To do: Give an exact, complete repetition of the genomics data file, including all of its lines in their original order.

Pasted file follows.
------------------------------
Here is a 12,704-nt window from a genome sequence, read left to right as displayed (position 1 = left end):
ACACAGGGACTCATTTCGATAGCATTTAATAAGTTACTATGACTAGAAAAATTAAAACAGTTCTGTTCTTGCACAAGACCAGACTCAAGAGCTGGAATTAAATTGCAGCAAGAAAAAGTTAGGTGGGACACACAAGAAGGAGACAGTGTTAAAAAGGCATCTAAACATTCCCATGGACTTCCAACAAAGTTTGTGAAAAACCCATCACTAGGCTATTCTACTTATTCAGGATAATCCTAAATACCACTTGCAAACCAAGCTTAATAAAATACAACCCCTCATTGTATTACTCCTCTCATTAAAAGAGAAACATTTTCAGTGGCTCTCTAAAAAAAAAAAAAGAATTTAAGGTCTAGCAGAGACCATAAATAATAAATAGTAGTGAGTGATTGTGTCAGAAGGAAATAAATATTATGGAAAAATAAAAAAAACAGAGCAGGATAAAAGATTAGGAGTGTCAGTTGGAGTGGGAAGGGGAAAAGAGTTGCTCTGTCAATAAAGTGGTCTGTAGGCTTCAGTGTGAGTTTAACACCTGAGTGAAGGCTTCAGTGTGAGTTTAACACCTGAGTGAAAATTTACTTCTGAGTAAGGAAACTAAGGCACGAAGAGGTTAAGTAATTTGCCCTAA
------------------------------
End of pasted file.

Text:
Here is a 12,704-nt window from a genome sequence, read left to right as displayed (position 1 = left end):
ACACAGGGACTCATTTCGATAGCATTTAATAAGTTACTATGACTAGAAAAATTAAAACAGTTCTGTTCTTGCACAAGACCAGACTCAAGAGCTGGAATTAAATTGCAGCAAGAAAAAGTTAGGTGGGACACACAAGAAGGAGACAGTGTTAAAAAGGCATCTAAACATTCCCATGGACTTCCAACAAAGTTTGTGAAAAACCCATCACTAGGCTATTCTACTTATTCAGGATAATCCTAAATACCACTTGCAAACCAAGCTTAATAAAATACAACCCCTCATTGTATTACTCCTCTCATTAAAAGAGAAACATTTTCAGTGGCTCTCTAAAAAAAAAAAAAGAATTTAAGGTCTAGCAGAGACCATAAATAATAAATAGTAGTGAGTGATTGTGTCAGAAGGAAATAAATATTATGGAAAAATAAAAAAAACAGAGCAGGATAAAAGATTAGGAGTGTCAGTTGGAGTGGGAAGGGGAAAAGAGTTGCTCTGTCAATAAAGTGGTCTGTAGGCTTCAGTGTGAGTTTAACACCTGAGTGAAGGCTTCAGTGTGAGTTTAACACCTGAGTGAAAATTTACTTCTGAGTAAGGAAACTAAGGCACGAAGAGGTTAAGTAATTTGCCCTAA